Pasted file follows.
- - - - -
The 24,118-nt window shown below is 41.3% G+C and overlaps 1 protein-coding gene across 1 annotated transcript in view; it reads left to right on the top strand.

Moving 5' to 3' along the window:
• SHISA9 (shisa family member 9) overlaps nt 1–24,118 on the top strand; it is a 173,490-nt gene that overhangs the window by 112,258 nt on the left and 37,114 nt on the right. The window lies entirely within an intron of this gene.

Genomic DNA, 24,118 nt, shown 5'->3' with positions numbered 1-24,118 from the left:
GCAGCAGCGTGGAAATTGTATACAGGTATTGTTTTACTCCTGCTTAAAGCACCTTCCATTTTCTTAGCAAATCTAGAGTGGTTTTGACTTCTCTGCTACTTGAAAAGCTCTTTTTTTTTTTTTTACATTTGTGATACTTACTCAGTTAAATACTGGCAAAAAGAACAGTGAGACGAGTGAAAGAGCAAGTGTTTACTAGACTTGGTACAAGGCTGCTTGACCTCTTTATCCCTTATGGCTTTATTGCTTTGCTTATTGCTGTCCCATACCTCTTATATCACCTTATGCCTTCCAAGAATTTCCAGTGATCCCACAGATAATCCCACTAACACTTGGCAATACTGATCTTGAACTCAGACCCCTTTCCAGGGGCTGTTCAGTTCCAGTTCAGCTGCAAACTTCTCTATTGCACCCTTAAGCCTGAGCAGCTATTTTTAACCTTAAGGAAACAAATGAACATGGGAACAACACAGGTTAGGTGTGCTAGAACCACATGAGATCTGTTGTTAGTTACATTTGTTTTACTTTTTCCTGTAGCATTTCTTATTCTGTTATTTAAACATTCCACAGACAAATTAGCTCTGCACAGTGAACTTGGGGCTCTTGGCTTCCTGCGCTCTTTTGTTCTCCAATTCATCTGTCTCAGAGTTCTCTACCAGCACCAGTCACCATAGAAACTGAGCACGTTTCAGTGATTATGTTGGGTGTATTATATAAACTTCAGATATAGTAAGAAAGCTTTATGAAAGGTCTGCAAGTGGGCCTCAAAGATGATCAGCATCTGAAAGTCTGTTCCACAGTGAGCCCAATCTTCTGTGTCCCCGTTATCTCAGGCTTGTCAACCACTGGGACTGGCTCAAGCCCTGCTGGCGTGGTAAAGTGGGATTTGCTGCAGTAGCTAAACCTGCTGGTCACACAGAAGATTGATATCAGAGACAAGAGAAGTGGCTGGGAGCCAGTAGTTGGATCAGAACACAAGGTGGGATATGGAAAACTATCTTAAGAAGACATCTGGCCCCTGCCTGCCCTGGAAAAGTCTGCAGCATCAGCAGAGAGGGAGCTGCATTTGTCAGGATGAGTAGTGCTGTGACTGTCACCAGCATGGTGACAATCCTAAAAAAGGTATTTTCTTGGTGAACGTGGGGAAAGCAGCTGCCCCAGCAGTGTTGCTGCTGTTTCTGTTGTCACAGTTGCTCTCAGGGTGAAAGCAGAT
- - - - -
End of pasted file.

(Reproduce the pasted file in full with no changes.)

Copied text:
The 24,118-nt window shown below is 41.3% G+C and overlaps 1 protein-coding gene across 1 annotated transcript in view; it reads left to right on the top strand.

Moving 5' to 3' along the window:
• SHISA9 (shisa family member 9) overlaps nt 1–24,118 on the top strand; it is a 173,490-nt gene that overhangs the window by 112,258 nt on the left and 37,114 nt on the right. The window lies entirely within an intron of this gene.

Genomic DNA, 24,118 nt, shown 5'->3' with positions numbered 1-24,118 from the left:
GCAGCAGCGTGGAAATTGTATACAGGTATTGTTTTACTCCTGCTTAAAGCACCTTCCATTTTCTTAGCAAATCTAGAGTGGTTTTGACTTCTCTGCTACTTGAAAAGCTCTTTTTTTTTTTTTTACATTTGTGATACTTACTCAGTTAAATACTGGCAAAAAGAACAGTGAGACGAGTGAAAGAGCAAGTGTTTACTAGACTTGGTACAAGGCTGCTTGACCTCTTTATCCCTTATGGCTTTATTGCTTTGCTTATTGCTGTCCCATACCTCTTATATCACCTTATGCCTTCCAAGAATTTCCAGTGATCCCACAGATAATCCCACTAACACTTGGCAATACTGATCTTGAACTCAGACCCCTTTCCAGGGGCTGTTCAGTTCCAGTTCAGCTGCAAACTTCTCTATTGCACCCTTAAGCCTGAGCAGCTATTTTTAACCTTAAGGAAACAAATGAACATGGGAACAACACAGGTTAGGTGTGCTAGAACCACATGAGATCTGTTGTTAGTTACATTTGTTTTACTTTTTCCTGTAGCATTTCTTATTCTGTTATTTAAACATTCCACAGACAAATTAGCTCTGCACAGTGAACTTGGGGCTCTTGGCTTCCTGCGCTCTTTTGTTCTCCAATTCATCTGTCTCAGAGTTCTCTACCAGCACCAGTCACCATAGAAACTGAGCACGTTTCAGTGATTATGTTGGGTGTATTATATAAACTTCAGATATAGTAAGAAAGCTTTATGAAAGGTCTGCAAGTGGGCCTCAAAGATGATCAGCATCTGAAAGTCTGTTCCACAGTGAGCCCAATCTTCTGTGTCCCCGTTATCTCAGGCTTGTCAACCACTGGGACTGGCTCAAGCCCTGCTGGCGTGGTAAAGTGGGATTTGCTGCAGTAGCTAAACCTGCTGGTCACACAGAAGATTGATATCAGAGACAAGAGAAGTGGCTGGGAGCCAGTAGTTGGATCAGAACACAAGGTGGGATATGGAAAACTATCTTAAGAAGACATCTGGCCCCTGCCTGCCCTGGAAAAGTCTGCAGCATCAGCAGAGAGGGAGCTGCATTTGTCAGGATGAGTAGTGCTGTGACTGTCACCAGCATGGTGACAATCCTAAAAAAGGTATTTTCTTGGTGAACGTGGGGAAAGCAGCTGCCCCAGCAGTGTTGCTGCTGTTTCTGTTGTCACAGTTGCTCTCAGGGTGAAAGCAGAT